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New Ca Vaccines May Be on the Horizon

New Ca Vaccines May Be on the Horizon

PARIS, France--Cancer vaccines are now coming into their own,
in advanced as well as early disease, Malcolm S. Mitchell, MD,
said at the Fifth International Congress on Anti-Cancer Chemotherapy.
Although vaccines have, to date, been most extensively investigated
in melanoma, the adenocarcinomas will soon be treated by this
approach as well, said Dr. Mitchell, of the University of California
at San Diego.

The most exciting prospect, he believes, is the MUC-1 peptide
breast cancer vaccine, which will be started in clinical trials
within the next few months. This vaccine is based on antigens
to the mucin core protein, which breast cancer shares in common
with gastrointestinal, ovarian, and lung cancer.

Another extremely fertile area for vaccine development, he predicted,
is in such chemotherapy-resistant squamous cell carcinomas as
lung cancer and head and neck cancer.

In Los Angeles and now in La Jolla, Dr. Mitchell's team has used
vaccines to treat 154 patients with metastatic melanoma in the
last 10 years. Although, at first glance, the 20% response rate
may appear discouraging, he said, some 10% of patients do survive
for at least 3 to 8 years with monthly maintenance vaccine injections.

"Tumor-induced immunosuppression is a reality," Dr.
Mitchell said, noting that transforming growth factor-beta (TGF-beta),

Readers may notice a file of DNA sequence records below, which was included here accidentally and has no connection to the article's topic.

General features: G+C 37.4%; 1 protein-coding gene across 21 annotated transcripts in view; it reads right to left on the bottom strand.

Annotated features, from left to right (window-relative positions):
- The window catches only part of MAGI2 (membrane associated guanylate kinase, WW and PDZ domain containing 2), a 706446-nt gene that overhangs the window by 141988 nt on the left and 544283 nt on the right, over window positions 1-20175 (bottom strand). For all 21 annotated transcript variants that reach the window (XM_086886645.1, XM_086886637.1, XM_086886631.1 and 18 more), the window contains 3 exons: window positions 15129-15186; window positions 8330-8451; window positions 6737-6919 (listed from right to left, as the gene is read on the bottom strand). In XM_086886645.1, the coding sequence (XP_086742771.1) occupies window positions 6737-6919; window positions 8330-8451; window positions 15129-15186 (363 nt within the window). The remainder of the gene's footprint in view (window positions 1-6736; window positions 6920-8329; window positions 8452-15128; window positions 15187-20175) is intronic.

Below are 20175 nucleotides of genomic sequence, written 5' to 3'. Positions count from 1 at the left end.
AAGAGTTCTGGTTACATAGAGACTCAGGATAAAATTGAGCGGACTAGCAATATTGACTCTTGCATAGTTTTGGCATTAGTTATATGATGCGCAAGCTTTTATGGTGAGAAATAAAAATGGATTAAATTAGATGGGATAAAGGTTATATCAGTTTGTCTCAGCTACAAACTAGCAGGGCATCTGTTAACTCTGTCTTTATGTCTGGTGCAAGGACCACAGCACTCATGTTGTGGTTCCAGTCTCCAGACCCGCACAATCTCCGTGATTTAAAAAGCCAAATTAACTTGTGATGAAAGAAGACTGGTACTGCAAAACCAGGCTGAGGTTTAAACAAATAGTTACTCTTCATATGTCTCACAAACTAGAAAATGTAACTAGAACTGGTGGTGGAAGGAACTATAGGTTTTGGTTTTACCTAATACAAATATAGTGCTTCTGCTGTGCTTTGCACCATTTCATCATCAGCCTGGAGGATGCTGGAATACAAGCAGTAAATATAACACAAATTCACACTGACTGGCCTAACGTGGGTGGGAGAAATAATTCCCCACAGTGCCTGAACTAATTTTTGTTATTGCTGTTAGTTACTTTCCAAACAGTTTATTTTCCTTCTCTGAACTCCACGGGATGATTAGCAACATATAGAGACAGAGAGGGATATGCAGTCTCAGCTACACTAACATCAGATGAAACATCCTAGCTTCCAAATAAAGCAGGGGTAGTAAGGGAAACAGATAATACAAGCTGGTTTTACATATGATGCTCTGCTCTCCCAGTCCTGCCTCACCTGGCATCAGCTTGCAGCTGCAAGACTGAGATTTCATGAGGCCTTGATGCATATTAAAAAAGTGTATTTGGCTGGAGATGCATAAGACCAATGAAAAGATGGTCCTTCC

interleukin-10, and GM-CSF are all immunosuppressive molecules
secreted by tumor cells. To avoid this tumor-related immunosuppression,
he urged that active immunotherapy be started at the earliest
stages of disease, when the tumor burden is small.

The optimal tumor antigens, Dr. Mitchell said, are those that
maximize the responses of both cytotoxic and helper T cells. "CD4+
helper cells may actually control the major mechanisms by which
tumor cells are rejected in vivo, through the cytokines they produce
and the other leukocytes they evoke," he said.

Also desirable for subunit vaccines, he pointed out, is that the
antigens be defined by human T cells rather than by mouse monoclonal
antibodies. "It's more important to know what a human sees
as being an antigen than what a mouse sees on a human cell,"
he stressed.

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